"Steel in my Blood" was written in about 30 minutes after our trip back from visiting Uncle Bob. The stories he told me lingered, and I was picking over my own choice to leave. I was wrestling with where my home was-- recently divorced, living with two cool dude roommates in Nashville, and no real career or game plan in sight. Just me, my dog, some loose ends, and a few songs were persisting. My other friends had their nostalgic stories of the homes they grew up in-- running through corn fields or orange groves. Places they could return to. What did I have?

Turns out, I have steel.

The vagueness is already setting in the harder I try and remember it, but Uncle Bob was able to hand over names and dates that I was too careless not to write down. And it traced me back on my maternal grandmother's side to a great-times-many grandfather who hopped off the boat from Wales. And, like a lot of immigrants nestled near Steel City, he found a job in steel. And he, being a prized worker, was the first one to successfully engineer the seamless steel pipe. You won't find his name hanging around in history books, mind you. He isn't the one who invented it. But he was the first one that took it from a couple of marks on a piece of paper, cranked the machines, and produced an idea into reality. Seamlessly.

"Yeah, he got the raw end of the deal," Uncle Bob had said, "he got a worker's wage for changing the course of the industry."

If you've never been to Western Pennsylvania, you've never seen anything like it. Sure, you can come pretty close in the Adirondacks. And Virginia and West Virginia have a similar, mystical quality with a bit more banjo. My Great Uncle Pete, who still lives with my Aunt Mildred across the driveway from my folks, would want me to tell you that Pennsylvania, named by William Penn, literally means "Penn's Forest Land." It was aptly named for the variety of trees that cover the state. Uncle Pete would also want me to tell you that Penn's Forest Land contains more variety of trees than any other state in the United States. And he would tell you that with hand motions that illustrate every word. With hands that are missing partial fingers due to a couple accidents in the steel mill he worked at before they all shut down in the Great Depression.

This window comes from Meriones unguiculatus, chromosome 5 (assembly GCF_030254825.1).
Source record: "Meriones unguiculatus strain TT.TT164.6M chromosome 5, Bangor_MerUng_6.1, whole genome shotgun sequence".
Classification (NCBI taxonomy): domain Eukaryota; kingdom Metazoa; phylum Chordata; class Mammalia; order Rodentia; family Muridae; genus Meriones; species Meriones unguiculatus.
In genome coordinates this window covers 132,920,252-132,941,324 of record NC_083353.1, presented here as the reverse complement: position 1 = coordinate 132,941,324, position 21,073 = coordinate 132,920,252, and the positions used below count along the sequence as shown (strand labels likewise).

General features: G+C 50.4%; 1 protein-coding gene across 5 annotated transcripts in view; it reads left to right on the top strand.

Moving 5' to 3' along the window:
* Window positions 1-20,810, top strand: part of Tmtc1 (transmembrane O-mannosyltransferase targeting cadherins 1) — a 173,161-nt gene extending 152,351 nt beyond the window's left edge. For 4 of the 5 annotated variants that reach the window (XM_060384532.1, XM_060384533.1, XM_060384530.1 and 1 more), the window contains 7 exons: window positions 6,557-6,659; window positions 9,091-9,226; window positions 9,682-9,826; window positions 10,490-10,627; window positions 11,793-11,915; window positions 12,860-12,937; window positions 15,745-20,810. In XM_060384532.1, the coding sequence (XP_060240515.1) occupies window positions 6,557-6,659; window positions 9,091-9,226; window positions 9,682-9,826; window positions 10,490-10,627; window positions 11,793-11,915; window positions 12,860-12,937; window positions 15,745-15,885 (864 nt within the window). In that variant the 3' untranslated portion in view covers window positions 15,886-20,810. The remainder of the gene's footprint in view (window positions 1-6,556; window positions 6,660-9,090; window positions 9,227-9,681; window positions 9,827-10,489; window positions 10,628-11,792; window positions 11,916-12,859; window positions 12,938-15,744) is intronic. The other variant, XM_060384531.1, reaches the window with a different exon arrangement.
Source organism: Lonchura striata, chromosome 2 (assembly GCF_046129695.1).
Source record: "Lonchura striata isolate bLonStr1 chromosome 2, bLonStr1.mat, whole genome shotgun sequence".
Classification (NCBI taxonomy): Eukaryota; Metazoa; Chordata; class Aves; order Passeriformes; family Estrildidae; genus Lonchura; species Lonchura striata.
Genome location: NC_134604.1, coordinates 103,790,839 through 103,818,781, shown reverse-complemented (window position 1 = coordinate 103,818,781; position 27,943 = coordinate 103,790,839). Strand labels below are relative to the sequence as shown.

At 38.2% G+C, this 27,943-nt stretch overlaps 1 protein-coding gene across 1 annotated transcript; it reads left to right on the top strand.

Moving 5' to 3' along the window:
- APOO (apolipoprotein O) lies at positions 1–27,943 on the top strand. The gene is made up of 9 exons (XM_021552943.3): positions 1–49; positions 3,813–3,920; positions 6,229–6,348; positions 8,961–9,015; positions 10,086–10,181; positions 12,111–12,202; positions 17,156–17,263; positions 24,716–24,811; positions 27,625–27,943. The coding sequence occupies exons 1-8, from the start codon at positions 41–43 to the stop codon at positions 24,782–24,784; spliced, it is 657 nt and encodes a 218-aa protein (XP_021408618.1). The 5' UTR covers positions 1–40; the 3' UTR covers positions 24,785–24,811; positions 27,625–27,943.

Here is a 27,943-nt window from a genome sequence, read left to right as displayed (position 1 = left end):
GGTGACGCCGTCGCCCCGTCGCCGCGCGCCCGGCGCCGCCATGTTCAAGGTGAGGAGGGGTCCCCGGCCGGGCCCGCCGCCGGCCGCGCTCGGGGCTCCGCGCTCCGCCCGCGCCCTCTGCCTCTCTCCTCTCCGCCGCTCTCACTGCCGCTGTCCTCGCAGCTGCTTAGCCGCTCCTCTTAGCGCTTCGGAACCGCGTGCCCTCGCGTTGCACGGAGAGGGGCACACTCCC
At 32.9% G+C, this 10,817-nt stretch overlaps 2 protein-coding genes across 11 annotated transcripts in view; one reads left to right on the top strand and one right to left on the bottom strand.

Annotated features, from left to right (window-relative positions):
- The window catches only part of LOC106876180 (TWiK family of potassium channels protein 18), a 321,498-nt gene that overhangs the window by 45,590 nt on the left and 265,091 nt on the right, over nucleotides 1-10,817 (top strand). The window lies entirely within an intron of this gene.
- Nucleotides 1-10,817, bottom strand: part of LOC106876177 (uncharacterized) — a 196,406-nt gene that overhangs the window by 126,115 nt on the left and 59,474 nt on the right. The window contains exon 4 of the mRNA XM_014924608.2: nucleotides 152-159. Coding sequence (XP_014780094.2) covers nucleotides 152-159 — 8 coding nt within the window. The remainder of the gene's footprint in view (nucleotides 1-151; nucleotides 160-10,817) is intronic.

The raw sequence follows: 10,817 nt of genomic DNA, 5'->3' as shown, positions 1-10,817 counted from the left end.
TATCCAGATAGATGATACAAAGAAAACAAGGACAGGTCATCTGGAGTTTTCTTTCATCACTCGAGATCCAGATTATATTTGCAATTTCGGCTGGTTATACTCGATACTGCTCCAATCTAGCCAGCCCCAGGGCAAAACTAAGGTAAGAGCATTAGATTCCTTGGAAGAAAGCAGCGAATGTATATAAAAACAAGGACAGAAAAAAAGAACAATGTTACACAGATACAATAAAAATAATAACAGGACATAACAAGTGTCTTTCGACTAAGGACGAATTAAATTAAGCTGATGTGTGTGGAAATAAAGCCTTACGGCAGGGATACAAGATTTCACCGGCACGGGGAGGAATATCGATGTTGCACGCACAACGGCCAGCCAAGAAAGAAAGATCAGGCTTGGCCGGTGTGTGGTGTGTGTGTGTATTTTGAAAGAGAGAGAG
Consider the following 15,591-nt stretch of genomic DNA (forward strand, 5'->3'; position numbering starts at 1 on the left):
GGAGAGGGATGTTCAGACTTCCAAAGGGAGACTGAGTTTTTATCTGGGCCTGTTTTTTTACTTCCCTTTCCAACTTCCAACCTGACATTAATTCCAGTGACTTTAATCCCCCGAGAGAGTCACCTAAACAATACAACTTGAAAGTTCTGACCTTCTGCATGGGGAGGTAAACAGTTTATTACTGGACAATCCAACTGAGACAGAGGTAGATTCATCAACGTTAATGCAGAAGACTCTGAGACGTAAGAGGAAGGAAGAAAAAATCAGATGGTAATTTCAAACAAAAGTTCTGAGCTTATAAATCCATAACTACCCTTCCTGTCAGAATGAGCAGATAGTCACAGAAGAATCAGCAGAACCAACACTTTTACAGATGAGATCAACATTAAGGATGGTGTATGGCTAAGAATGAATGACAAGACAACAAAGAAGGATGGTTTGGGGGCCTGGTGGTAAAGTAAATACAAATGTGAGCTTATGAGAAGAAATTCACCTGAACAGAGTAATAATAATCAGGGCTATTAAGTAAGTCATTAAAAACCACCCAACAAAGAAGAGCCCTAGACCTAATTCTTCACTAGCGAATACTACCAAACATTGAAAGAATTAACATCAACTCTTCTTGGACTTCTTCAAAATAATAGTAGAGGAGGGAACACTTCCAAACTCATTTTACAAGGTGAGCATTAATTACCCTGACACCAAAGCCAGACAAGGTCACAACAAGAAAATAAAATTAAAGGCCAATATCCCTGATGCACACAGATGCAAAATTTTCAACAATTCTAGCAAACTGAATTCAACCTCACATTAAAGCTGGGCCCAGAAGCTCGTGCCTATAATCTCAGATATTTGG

Turns out, I also have trees.

Just as we've made ourselves a home when we didn't know, we also made ourselves families-- like Joanne, a master fiber artist that spent her last days crocheting the names of her loved ones into doilies. Or like some of those road friends who became our real friends over time and the repetition of our wheel rotations. We could live happily this way. But even still, something still calls us home-- where we were born. Where we came from. A curiosity pulls us-- we want to see why we are the way we are. We want to see if there's something wrong with us, or if there's a family history that explains us to ourselves. We want to make the choice to go to America and make a living wage as a steel worker-- or to Wyoming and make a living wage as a musician-- and even if we don't make our family line famous for it, we at least hope that they'll claim us as their own. Even if we never come back again. And we hope that the trees will be as beautiful as we remember, and the stories as rich, even if we never see them again.

And here's our weekly playlist, Even Though They Call Me Home. Give it a listen, no matter where you call home.